October 23, 2014

COLUMBUS, Ohio, USA: Microbiologists have suggested that bacteria present in the oral cavity are a reliable indicator of a person’s ethnicity. In a study of participants from four different ethnic groups, they found that each group had an individual set of oral microbes. They believe that these microbes might also predispose individuals to certain oral diseases. The study included 192 healthy individuals aged 18 and over who consisted of non-Hispanic blacks, non-Hispanic whites, Chinese people and Latinos. Researchers at the Ohio State University compared the oral microbial communities they obtained from bacterial samples from the participants’ saliva, tooth surfaces and gums after sequencing their DNA. Using a special machine, they were able to predict an individual’s ethnicity with 62 percent accuracy based on a given bacterial community. African-Americans were correctly identified according to their microbial signature 100 percent of the time. Latinos were identified with 67 percent accuracy and Caucasians with 50 percent. The classifying machine performed best when subgingival microbes were used. This was attributed to the fact that these bacteria are the least likely to be disrupted by environmental changes in the mouth, such as food, toothpaste and tobacco. Overall, they found 398 species, with an average of about 150 species per person. Only 2 percent were present in all study participants in different concentrations according to their ethnicity. According to the scientists, the findings could help explain why some ethnic groups, and African-Americans in particular, are more susceptible to gum disease and provide further evidence of the necessity of personalized dental treatments. The study, titled “Deep Sequencing Identifies Ethnicity-Specific Bacterial Signatures in the Oral Microbiome,” was published online on Oct. 23 in the PLOS ONE journal.

www.dental-tribune.com

October 23, 2014

AUSTIN, Texas, USA: Studies on the human microbiome have shown that shifts in oral microbiota are associated with a number of diseases, including obesity, Crohn’s disease, diabetes and periodontitis. Now, U.S. scientists have found that oral bacteria act differently in diseased patients compared with healthy individuals. They believe that the findings could be used to develop methods to prevent or even reverse diseases such as periodontal disease. Although it is known that the composition of the microbiome changes during the transition from health to disease, it is still unclear how specific activities of different members of the microbial community affect diseases. In order to understand how different bacteria act in healthy and diseased individuals, researchers at the University of Texas at Austin examined periodontal plaque samples from ten patients from Izmir in Turkey with aggressive periodontitis. Using supercomputers, the researchers compared the expression of 160,000 genes in healthy and diseased periodontal communities and found that these communities show defined differences in metabolism. “In other words, a species of bacteria that ate one thing, such as fructose, can switch to a different kind of sugar to feed on if diseased,” explained Dr. Marvin Whiteley, professor of molecular biosciences at the university. A major question concerning the mechanism underlying the changes is whether changes in composition and behavior cause diseases or are a consequence of diseases. In this respect, the present study demonstrated that differential expression of metabolic genes was associated with the periodontal disease state. For instance, the expression of butyrate production genes by the bacterium Fusobacterium nucleatum increased during disease, suggesting that F. nucleatum butyrate production promotes periodontitis. However, further studies are needed to verify this hypothesis, the researchers said. Whiteley said that the research could help determine biomarkers that predict whether a patient is at risk of developing periodontitis. As bacterial populations can be manipulated, researchers might be able to shift them back to that of a healthy microbiome . The findings may thus also benefit periodontal treatment. According to the latest figures provided by the Centers for Disease Control and Prevention, about 47 percent of adults aged 30 and over in the U.S. have periodontitis. The organization estimates that over 8 percent of adults have severe periodontitis. The study, titled “Metatranscriptomics of the Human Oral Microbiome during Health and Disease,” was published in the April issue of mBio, an open-access journal published by the American Society for Microbiology.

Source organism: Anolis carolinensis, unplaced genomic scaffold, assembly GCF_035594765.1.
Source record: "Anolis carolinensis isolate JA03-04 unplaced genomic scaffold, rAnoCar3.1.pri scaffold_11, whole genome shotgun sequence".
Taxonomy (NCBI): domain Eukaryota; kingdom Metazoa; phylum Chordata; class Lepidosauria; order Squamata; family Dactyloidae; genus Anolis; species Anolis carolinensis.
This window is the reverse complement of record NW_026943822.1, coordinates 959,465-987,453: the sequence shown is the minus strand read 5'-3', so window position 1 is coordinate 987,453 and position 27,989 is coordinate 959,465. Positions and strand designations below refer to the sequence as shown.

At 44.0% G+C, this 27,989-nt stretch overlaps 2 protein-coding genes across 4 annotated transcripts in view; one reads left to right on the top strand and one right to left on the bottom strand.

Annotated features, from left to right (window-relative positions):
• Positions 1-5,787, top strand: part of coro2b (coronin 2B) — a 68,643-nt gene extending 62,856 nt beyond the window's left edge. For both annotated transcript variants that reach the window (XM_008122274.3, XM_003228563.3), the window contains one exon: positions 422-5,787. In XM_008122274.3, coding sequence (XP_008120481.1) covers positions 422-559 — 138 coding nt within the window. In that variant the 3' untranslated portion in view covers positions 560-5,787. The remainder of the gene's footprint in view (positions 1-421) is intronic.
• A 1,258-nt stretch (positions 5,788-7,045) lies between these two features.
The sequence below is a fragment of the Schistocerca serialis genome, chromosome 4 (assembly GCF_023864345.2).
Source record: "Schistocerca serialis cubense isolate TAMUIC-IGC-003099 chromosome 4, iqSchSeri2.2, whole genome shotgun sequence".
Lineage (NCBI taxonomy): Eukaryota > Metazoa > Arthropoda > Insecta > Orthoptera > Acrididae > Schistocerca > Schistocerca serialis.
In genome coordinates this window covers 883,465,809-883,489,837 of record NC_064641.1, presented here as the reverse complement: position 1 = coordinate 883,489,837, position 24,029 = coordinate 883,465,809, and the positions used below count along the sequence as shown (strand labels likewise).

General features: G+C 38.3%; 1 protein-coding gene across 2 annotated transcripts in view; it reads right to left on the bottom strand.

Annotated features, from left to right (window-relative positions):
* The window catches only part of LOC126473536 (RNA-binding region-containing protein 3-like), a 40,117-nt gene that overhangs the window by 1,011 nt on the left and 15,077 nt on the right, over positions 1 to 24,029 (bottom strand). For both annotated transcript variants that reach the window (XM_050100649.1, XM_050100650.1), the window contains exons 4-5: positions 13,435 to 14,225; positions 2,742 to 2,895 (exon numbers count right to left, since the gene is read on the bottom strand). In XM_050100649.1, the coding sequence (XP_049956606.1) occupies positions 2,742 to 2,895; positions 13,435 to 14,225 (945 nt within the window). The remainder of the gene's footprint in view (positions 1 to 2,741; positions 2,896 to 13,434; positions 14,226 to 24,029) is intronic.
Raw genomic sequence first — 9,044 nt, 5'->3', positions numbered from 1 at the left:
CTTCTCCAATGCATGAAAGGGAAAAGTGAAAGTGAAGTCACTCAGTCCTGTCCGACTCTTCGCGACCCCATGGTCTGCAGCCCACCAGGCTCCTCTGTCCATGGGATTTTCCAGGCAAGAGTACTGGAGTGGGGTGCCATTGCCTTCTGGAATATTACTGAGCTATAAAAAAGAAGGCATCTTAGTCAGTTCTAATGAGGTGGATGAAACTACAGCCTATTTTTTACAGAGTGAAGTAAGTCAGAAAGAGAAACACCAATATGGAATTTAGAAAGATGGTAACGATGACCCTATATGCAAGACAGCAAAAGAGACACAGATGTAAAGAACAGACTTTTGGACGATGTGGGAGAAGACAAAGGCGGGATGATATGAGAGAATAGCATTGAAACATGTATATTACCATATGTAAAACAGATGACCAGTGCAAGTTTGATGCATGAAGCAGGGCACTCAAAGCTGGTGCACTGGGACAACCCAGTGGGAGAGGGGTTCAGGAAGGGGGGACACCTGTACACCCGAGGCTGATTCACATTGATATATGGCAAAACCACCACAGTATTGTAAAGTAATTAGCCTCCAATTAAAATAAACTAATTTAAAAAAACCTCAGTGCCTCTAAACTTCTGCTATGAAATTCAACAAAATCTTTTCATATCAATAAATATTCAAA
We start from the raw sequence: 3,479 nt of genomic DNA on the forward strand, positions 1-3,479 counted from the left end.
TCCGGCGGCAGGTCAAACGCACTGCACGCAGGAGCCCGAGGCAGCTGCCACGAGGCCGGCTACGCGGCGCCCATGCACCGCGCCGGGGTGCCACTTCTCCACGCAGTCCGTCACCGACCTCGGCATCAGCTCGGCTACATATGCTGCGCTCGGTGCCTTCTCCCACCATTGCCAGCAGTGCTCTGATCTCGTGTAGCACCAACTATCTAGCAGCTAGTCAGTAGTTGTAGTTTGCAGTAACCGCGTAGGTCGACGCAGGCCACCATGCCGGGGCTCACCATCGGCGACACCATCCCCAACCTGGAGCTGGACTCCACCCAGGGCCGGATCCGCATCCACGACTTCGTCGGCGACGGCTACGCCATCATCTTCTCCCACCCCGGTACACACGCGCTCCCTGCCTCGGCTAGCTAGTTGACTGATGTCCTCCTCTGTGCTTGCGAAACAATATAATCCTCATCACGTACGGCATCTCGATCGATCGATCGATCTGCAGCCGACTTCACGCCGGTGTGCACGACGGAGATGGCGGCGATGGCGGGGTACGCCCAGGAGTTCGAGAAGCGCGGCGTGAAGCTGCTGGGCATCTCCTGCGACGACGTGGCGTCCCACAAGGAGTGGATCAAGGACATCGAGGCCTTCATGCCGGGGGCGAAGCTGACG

www.dental-tribune.com